Of all the experiences which lift our spirits, few compare to the unexpected discovery and return of some valued item, dear friend or family member thought irretrievably lost. The roots of such feelings may be as old as civilization. Human nature is, after all, human nature.
One of the best-known examples of a surprising and happy ending involved the Prodigal Son. The story of his return to family, faithfulness and moderation still must touch hearts or it would not have been told and re-told for two millennia.
Such exciting events don't always happen to other people in other places. Sometimes they happen to us in our own community. Thus, there is reason for all of us in Southeast to rejoice this weekend. Regardless of our heritage and ancestry, we can share the joy at the repatriation of four priceless Angoon artifacts that were displayed Friday afternoon at the Alaska State Museum. Commonly called hats, the treasures are carved wooden headdresses that survived the U.S. Navy's bombardment of Angoon in 1882. They subsequently were removed from the Tlingit community to the collection of some wealthy collector from the East Coast through circumstances lost to time.
To say that the objects are artistically and culturally important does not do them justice. Museums all over the world are filled with artistically and culturally important stuff.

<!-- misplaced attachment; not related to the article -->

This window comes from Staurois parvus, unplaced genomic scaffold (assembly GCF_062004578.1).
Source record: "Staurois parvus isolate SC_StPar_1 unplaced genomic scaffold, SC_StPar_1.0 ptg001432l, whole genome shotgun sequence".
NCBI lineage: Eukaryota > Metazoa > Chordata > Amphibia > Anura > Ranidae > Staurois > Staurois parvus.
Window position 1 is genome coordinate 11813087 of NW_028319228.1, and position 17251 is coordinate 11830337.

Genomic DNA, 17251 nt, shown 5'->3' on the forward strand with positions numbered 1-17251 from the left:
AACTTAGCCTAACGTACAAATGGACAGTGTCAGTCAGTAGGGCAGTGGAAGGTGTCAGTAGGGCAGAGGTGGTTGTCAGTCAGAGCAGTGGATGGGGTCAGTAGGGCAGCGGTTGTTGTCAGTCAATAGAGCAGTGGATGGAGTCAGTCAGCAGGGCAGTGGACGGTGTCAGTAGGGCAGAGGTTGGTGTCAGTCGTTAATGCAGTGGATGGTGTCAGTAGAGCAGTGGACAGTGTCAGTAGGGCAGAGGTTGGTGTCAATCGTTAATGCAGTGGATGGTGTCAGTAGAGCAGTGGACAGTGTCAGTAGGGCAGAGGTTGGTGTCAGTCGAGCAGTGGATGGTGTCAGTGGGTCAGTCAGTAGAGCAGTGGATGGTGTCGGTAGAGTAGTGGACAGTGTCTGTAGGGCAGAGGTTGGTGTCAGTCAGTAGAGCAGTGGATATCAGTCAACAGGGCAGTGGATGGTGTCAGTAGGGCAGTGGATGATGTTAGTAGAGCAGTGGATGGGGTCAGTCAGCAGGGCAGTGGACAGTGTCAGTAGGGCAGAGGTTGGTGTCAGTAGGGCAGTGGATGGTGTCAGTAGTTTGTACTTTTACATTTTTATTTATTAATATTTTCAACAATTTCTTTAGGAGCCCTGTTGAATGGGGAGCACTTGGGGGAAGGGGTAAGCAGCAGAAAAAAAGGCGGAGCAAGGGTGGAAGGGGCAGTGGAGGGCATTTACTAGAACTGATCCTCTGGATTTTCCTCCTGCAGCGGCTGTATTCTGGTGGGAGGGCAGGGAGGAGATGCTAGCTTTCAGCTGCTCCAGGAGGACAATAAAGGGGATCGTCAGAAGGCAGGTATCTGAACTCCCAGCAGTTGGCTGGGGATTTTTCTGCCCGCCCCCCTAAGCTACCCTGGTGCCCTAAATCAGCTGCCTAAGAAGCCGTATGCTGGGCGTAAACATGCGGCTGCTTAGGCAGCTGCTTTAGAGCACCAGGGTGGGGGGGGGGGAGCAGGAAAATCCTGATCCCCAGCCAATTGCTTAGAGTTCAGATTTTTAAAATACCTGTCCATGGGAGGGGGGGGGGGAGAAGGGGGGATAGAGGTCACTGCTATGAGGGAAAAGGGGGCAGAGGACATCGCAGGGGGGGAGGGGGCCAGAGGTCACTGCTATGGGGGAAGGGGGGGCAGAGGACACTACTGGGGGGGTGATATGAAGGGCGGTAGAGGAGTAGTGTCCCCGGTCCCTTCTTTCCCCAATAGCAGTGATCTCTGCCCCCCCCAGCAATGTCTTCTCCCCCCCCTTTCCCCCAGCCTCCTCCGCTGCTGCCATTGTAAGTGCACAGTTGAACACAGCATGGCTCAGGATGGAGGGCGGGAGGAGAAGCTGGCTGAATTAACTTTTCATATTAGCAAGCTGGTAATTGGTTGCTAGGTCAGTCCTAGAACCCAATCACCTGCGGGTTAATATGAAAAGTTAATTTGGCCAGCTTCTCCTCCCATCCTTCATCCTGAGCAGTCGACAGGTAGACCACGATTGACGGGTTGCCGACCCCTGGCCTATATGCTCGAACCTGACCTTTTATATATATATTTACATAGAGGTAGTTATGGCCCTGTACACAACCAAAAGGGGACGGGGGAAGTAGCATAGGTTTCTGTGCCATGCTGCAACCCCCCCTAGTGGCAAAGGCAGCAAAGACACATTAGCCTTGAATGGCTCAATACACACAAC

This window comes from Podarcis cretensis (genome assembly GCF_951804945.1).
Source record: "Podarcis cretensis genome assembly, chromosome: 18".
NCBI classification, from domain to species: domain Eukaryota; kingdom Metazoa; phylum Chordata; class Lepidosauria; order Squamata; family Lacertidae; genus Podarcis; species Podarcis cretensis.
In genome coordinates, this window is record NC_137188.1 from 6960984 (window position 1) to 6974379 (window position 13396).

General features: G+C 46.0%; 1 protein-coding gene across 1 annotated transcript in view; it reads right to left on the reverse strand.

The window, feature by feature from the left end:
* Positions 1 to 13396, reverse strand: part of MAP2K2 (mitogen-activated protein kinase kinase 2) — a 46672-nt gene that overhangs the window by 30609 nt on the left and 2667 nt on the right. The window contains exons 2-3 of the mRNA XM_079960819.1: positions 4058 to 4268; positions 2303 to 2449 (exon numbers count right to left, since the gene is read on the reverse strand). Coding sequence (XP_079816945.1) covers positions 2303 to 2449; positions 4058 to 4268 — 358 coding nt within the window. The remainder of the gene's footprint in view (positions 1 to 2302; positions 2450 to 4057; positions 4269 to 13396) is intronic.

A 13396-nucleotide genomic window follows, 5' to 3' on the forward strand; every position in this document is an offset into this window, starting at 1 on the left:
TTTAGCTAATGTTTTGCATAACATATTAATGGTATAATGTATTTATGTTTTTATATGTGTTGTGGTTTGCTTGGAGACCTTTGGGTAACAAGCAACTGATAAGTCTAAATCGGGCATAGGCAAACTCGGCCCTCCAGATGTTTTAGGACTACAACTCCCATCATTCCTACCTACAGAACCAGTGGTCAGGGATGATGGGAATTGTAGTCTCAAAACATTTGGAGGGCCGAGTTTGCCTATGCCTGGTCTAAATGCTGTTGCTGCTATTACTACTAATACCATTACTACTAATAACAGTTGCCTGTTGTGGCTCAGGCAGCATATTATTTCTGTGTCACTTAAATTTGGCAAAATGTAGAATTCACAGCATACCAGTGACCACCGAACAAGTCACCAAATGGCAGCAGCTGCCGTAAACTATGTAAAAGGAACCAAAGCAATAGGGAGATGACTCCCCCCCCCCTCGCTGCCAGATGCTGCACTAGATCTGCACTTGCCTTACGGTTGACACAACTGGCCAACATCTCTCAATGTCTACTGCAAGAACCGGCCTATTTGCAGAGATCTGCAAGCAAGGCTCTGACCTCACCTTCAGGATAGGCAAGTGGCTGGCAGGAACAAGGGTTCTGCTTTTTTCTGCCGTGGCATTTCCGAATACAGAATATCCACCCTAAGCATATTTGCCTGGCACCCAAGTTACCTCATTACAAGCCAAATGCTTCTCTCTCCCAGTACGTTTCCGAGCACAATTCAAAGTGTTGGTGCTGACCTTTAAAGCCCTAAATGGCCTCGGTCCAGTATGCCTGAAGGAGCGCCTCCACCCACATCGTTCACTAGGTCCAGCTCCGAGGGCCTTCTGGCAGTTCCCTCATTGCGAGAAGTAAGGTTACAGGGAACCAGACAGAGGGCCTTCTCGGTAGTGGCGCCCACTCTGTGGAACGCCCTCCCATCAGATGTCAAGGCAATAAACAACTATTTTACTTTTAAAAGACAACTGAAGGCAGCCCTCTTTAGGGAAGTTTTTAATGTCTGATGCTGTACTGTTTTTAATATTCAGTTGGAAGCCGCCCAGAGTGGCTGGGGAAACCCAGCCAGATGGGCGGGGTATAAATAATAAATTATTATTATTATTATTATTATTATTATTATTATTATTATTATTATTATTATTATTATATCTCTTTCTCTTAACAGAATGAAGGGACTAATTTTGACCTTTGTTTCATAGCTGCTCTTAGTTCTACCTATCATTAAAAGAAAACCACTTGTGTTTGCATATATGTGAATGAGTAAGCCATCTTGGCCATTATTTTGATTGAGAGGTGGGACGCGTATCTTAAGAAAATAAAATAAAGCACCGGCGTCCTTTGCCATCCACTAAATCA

It is vitally important for all of us to remember the pain and devastation that accompanied the loss of the headdresses. Their acquisition by an aristocratic collector who may have been honored by having his name proudly associated with what in history's hindsight could be called looting only added insult to injury.
But if the Berlin Wall can fall, Germany can be reunited and Soviet Union can go out of business, perhaps we should realize that almost anything is possible. The headdresses were discovered when photographs of artifacts held for decades in museums and private collections were made available for review by Native experts. Within four years, the repatriation was complete. That which was lost is found. May the process continue with many more homecomings.
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